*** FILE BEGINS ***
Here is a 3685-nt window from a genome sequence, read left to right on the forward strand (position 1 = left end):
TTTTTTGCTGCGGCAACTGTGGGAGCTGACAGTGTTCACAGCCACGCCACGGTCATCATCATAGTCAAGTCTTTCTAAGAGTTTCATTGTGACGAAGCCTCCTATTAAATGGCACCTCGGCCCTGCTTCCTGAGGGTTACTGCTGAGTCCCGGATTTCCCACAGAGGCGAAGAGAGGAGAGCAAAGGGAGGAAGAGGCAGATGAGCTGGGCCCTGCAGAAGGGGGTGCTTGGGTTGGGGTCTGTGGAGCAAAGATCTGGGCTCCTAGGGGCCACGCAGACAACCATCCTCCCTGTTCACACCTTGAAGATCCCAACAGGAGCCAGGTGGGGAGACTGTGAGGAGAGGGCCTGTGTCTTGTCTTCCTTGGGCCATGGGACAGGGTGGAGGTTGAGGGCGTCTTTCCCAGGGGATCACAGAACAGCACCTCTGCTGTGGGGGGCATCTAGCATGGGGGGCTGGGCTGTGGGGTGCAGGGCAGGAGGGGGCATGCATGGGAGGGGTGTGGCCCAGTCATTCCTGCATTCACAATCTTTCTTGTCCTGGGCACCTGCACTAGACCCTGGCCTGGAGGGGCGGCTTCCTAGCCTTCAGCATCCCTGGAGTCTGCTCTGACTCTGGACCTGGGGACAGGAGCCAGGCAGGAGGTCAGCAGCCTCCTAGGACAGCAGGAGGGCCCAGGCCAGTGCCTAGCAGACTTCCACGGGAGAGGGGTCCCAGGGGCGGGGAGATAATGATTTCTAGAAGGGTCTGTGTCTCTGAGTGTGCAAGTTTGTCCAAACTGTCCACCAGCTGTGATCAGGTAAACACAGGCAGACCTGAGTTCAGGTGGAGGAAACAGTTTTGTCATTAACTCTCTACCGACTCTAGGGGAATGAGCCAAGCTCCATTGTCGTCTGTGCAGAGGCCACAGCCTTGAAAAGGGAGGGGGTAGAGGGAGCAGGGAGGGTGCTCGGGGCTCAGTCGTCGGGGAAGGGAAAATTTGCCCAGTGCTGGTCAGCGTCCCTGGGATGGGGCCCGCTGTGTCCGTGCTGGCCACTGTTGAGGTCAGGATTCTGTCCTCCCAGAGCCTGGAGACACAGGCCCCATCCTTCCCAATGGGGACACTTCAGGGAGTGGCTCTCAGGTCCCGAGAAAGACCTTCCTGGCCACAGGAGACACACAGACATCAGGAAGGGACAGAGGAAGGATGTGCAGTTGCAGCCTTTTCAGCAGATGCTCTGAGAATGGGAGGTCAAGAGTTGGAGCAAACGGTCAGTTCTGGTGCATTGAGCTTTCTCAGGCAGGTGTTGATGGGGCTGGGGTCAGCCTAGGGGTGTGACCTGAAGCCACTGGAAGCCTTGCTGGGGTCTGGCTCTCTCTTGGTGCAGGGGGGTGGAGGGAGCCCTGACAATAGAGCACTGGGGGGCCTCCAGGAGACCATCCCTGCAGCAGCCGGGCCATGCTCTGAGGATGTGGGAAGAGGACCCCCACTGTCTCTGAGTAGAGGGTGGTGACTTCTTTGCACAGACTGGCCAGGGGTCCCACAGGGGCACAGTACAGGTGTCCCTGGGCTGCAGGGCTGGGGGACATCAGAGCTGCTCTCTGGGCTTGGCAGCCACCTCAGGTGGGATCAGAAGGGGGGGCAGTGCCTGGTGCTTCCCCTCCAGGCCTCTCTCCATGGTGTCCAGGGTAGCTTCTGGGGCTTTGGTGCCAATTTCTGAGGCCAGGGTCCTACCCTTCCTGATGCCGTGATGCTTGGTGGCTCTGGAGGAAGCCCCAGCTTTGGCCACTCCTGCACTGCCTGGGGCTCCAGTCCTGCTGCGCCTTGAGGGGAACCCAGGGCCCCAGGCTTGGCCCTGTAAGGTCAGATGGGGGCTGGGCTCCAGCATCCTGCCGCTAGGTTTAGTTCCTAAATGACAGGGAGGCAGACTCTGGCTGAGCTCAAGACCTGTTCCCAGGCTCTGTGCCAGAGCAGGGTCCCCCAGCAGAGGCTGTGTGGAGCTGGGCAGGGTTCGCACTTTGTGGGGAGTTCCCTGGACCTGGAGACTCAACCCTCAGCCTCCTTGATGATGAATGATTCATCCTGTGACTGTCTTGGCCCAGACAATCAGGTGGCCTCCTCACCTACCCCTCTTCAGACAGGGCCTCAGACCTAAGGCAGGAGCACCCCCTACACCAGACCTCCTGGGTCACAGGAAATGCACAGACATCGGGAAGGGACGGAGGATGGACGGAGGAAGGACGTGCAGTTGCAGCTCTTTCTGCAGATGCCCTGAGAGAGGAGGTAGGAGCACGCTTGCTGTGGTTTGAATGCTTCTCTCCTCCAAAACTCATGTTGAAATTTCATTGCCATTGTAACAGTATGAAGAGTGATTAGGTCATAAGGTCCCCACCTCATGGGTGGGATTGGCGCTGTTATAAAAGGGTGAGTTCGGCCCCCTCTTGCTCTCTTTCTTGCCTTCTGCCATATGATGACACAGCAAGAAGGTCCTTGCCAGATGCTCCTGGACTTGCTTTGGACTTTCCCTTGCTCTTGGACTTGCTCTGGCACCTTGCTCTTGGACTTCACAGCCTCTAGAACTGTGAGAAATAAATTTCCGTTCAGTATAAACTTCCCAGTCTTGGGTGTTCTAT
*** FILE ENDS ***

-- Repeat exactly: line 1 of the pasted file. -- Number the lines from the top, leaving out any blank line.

Here is a 3685-nt window from a genome sequence, read left to right on the forward strand (position 1 = left end):